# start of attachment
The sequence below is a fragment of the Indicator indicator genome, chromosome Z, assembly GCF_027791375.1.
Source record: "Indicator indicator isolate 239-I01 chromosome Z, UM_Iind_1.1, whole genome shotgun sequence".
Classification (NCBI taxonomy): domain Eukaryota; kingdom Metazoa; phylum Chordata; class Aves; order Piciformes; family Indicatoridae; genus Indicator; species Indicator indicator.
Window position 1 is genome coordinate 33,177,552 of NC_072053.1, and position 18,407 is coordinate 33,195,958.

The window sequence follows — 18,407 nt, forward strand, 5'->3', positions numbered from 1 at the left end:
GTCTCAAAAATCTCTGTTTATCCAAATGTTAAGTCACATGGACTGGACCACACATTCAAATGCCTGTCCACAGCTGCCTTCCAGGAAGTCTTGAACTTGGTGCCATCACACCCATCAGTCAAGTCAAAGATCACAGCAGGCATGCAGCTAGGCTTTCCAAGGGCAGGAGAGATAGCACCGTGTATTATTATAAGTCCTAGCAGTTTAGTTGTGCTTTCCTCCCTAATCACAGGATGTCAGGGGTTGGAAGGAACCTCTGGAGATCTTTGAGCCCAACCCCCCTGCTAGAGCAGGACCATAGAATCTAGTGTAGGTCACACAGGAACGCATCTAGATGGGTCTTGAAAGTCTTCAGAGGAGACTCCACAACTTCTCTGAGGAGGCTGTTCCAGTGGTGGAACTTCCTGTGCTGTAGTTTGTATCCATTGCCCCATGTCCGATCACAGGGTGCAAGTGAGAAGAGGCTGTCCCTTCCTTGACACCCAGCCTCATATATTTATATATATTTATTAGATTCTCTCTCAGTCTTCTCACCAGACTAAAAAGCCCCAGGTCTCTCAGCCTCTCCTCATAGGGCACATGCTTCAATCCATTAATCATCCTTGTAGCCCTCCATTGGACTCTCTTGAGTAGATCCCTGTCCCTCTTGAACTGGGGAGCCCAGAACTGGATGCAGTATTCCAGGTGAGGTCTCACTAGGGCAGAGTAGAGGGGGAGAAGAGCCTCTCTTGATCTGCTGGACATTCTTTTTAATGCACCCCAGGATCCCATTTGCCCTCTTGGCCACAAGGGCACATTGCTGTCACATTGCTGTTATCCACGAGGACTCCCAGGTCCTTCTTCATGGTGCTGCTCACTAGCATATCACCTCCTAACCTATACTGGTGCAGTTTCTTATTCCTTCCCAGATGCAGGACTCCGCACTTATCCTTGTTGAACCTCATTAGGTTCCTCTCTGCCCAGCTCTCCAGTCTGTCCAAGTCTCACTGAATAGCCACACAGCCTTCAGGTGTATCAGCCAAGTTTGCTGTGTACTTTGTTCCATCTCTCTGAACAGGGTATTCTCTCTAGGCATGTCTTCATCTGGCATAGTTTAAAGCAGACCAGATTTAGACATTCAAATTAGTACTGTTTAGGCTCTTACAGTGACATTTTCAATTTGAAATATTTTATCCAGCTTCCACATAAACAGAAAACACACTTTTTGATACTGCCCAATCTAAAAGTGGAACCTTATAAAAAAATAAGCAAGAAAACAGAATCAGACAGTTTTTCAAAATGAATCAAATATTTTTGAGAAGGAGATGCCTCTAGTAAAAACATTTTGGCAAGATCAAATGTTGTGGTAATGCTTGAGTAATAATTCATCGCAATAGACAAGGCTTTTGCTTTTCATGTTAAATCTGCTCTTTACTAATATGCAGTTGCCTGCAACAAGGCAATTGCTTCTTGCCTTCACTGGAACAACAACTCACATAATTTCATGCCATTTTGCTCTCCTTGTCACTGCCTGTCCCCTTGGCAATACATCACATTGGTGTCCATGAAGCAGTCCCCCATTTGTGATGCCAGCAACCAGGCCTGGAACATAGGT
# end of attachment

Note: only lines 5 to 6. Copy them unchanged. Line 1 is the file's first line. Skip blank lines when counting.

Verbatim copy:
The window sequence follows — 18,407 nt, forward strand, 5'->3', positions numbered from 1 at the left end:
GTCTCAAAAATCTCTGTTTATCCAAATGTTAAGTCACATGGACTGGACCACACATTCAAATGCCTGTCCACAGCTGCCTTCCAGGAAGTCTTGAACTTGGTGCCATCACACCCATCAGTCAAGTCAAAGATCACAGCAGGCATGCAGCTAGGCTTTCCAAGGGCAGGAGAGATAGCACCGTGTATTATTATAAGTCCTAGCAGTTTAGTTGTGCTTTCCTCCCTAATCACAGGATGTCAGGGGTTGGAAGGAACCTCTGGAGATCTTTGAGCCCAACCCCCCTGCTAGAGCAGGACCATAGAATCTAGTGTAGGTCACACAGGAACGCATCTAGATGGGTCTTGAAAGTCTTCAGAGGAGACTCCACAACTTCTCTGAGGAGGCTGTTCCAGTGGTGGAACTTCCTGTGCTGTAGTTTGTATCCATTGCCCCATGTCCGATCACAGGGTGCAAGTGAGAAGAGGCTGTCCCTTCCTTGACACCCAGCCTCATATATTTATATATATTTATTAGATTCTCTCTCAGTCTTCTCACCAGACTAAAAAGCCCCAGGTCTCTCAGCCTCTCCTCATAGGGCACATGCTTCAATCCATTAATCATCCTTGTAGCCCTCCATTGGACTCTCTTGAGTAGATCCCTGTCCCTCTTGAACTGGGGAGCCCAGAACTGGATGCAGTATTCCAGGTGAGGTCTCACTAGGGCAGAGTAGAGGGGGAGAAGAGCCTCTCTTGATCTGCTGGACATTCTTTTTAATGCACCCCAGGATCCCATTTGCCCTCTTGGCCACAAGGGCACATTGCTGTCACATTGCTGTTATCCACGAGGACTCCCAGGTCCTTCTTCATGGTGCTGCTCACTAGCATATCACCTCCTAACCTATACTGGTGCAGTTTCTTATTCCTTCCCAGATGCAGGACTCCGCACTTATCCTTGTTGAACCTCATTAGGTTCCTCTCTGCCCAGCTCTCCAGTCTGTCCAAGTCTCACTGAATAGCCACACAGCCTTCAGGTGTATCAGCCAAGTTTGCTGTGTACTTTGTTCCATCTCTCTGAACAGGGTATTCTCTCTAGGCATGTCTTCATCTGGCATAGTTTAAAGCAGACCAGATTTAGACATTCAAATTAGTACTGTTTAGGCTCTTACAGTGACATTTTCAATTTGAAATATTTTATCCAGCTTCCACATAAACAGAAAACACACTTTTTGATACTGCCCAATCTAAAAGTGGAACCTTATAAAAAAATAAGCAAGAAAACAGAATCAGACAGTTTTTCAAAATGAATCAAATATTTTTGAGAAGGAGATGCCTCTAGTAAAAACATTTTGGCAAGATCAAATGTTGTGGTAATGCTTGAGTAATAATTCATCGCAATAGACAAGGCTTTTGCTTTTCATGTTAAATCTGCTCTTTACTAATATGCAGTTGCCTGCAACAAGGCAATTGCTTCTTGCCTTCACTGGAACAACAACTCACATAATTTCATGCCATTTTGCTCTCCTTGTCACTGCCTGTCCCCTTGGCAATACATCACATTGGTGTCCATGAAGCAGTCCCCCATTTGTGATGCCAGCAACCAGGCCTGGAACATAGGT